Even if you don’t get a Hisense Laser TV, you might want to consider partnering a UST projector with a high-gain screen that also potentially features some sort of image structure to help reject ambient light. Though having said that, another potential negative with UST projectors that can actually be exacerbated by ALR screen technologies is hot spots; a phenomenon whereby part of the image – usually towards the bottom edge – can look unnaturally brighter than the rest.
One final potential issue with UST projector pictures is focus uniformity. The technology and lenses used to deliver big images from tiny throw distances make it harder to achieve the same level of focus at the image’s edges and corners as you get in the image’s central areas.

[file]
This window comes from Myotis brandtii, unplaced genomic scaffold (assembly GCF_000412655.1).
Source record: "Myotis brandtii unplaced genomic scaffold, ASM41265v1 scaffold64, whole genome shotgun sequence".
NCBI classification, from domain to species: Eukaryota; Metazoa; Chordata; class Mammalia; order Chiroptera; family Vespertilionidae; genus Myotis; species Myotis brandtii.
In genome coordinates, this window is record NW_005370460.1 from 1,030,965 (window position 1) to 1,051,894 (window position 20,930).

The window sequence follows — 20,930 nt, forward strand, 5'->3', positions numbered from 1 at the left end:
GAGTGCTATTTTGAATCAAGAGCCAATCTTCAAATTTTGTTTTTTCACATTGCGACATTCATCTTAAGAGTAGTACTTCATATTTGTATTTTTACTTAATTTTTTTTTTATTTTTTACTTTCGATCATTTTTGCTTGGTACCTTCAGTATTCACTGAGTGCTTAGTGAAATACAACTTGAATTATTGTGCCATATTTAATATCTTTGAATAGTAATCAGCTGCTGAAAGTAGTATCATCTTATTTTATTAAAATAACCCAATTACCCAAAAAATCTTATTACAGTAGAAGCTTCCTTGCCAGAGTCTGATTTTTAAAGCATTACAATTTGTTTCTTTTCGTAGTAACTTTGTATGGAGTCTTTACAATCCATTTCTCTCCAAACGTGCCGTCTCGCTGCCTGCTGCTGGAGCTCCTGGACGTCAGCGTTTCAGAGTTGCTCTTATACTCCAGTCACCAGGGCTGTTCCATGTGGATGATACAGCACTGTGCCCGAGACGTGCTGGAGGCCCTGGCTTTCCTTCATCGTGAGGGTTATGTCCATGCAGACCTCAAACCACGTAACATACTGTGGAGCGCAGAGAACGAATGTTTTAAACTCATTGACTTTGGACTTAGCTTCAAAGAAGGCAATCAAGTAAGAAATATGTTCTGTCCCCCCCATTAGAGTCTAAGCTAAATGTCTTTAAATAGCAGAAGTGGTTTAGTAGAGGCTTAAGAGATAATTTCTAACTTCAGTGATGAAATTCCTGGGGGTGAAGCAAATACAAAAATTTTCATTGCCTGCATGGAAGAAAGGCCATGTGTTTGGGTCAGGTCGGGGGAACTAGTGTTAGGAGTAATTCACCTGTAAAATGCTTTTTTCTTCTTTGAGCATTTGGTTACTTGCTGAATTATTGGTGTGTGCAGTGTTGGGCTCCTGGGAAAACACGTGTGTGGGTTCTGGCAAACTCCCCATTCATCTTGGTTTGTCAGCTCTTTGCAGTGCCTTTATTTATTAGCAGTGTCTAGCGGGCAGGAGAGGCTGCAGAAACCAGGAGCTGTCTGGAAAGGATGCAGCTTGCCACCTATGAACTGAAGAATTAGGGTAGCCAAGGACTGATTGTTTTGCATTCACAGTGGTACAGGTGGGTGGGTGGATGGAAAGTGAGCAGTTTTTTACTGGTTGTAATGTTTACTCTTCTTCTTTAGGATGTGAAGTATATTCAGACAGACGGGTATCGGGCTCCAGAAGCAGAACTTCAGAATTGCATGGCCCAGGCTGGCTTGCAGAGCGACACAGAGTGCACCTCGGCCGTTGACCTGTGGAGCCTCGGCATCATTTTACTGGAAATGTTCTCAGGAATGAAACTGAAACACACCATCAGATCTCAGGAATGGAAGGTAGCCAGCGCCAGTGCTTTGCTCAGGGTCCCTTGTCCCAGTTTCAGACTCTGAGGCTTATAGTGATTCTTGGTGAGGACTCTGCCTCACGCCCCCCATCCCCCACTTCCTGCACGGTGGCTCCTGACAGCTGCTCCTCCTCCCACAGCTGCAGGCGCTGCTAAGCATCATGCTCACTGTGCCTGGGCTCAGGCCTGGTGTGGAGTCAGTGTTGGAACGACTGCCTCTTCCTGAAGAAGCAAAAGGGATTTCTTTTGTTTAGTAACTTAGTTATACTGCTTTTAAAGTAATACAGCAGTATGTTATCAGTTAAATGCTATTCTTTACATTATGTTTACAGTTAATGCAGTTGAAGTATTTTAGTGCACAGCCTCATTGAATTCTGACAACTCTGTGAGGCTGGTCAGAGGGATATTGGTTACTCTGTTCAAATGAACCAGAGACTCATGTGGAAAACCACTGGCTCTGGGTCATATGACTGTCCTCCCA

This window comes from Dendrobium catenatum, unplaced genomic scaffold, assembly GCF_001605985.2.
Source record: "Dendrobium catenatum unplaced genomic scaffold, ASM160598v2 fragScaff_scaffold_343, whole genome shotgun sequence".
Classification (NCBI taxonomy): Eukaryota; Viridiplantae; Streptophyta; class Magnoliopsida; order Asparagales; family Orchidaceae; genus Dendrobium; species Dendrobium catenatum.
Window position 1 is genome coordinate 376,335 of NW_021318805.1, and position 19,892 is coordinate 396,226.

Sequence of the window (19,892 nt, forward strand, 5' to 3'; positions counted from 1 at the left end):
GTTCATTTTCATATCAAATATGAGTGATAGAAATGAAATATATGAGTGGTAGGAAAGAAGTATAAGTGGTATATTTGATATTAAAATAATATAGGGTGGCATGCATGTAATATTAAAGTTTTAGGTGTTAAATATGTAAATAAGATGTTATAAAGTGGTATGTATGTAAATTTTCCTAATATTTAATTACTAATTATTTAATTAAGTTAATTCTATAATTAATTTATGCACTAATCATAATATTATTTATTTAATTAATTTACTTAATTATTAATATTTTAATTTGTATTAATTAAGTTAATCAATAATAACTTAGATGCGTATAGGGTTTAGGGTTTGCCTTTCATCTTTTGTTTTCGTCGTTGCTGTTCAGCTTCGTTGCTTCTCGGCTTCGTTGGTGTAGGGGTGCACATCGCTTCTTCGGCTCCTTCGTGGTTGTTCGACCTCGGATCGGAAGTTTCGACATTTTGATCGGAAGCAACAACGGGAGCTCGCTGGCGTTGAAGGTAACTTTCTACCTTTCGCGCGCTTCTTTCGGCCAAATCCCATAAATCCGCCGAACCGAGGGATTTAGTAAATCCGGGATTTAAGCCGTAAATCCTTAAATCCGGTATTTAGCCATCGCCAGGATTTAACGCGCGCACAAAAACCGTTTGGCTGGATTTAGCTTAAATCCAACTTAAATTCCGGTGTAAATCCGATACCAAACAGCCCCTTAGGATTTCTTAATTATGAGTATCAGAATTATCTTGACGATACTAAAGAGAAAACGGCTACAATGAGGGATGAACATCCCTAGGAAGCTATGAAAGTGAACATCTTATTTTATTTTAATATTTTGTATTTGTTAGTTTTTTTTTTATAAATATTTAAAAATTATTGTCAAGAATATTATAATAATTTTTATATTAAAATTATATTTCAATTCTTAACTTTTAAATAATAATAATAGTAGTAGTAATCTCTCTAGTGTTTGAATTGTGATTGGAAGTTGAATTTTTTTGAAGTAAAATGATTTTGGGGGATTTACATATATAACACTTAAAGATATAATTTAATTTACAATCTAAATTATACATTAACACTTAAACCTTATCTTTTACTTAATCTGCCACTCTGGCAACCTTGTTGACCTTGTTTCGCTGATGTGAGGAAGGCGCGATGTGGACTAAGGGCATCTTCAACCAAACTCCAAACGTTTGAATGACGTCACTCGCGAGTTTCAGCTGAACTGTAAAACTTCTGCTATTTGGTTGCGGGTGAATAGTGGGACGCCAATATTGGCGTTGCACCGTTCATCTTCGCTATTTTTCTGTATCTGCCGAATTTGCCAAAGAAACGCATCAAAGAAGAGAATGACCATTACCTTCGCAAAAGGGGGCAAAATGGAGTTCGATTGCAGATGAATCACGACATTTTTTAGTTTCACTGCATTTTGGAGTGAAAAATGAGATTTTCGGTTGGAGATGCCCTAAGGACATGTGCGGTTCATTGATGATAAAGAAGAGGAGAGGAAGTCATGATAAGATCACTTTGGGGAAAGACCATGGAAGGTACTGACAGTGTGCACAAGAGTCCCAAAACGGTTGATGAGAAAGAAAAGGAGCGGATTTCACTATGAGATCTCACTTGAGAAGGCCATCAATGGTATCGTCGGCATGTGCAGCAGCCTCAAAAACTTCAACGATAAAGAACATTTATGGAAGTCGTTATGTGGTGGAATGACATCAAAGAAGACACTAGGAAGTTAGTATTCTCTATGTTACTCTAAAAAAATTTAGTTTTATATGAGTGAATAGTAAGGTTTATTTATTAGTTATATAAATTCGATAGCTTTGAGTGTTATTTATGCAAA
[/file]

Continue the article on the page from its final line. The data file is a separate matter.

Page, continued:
We should stress, though, that both the focus and ‘hot spot’ issues are typically much less common on UST projectors than they used to be, as brands start to use higher quality lenses and optics.
The bottom line
While you need to be fully aware of what you’re getting into if you go for an ultra short throw projector instead of – or even alongside – a TV, they are improving dramatically with every new generation. So much so that the best models really can already be a (literally) massive amount of fun for anyone who understands and can work with the compromises.
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Read the five-star Samsung The Premiere LSP9T ultra short throw projector review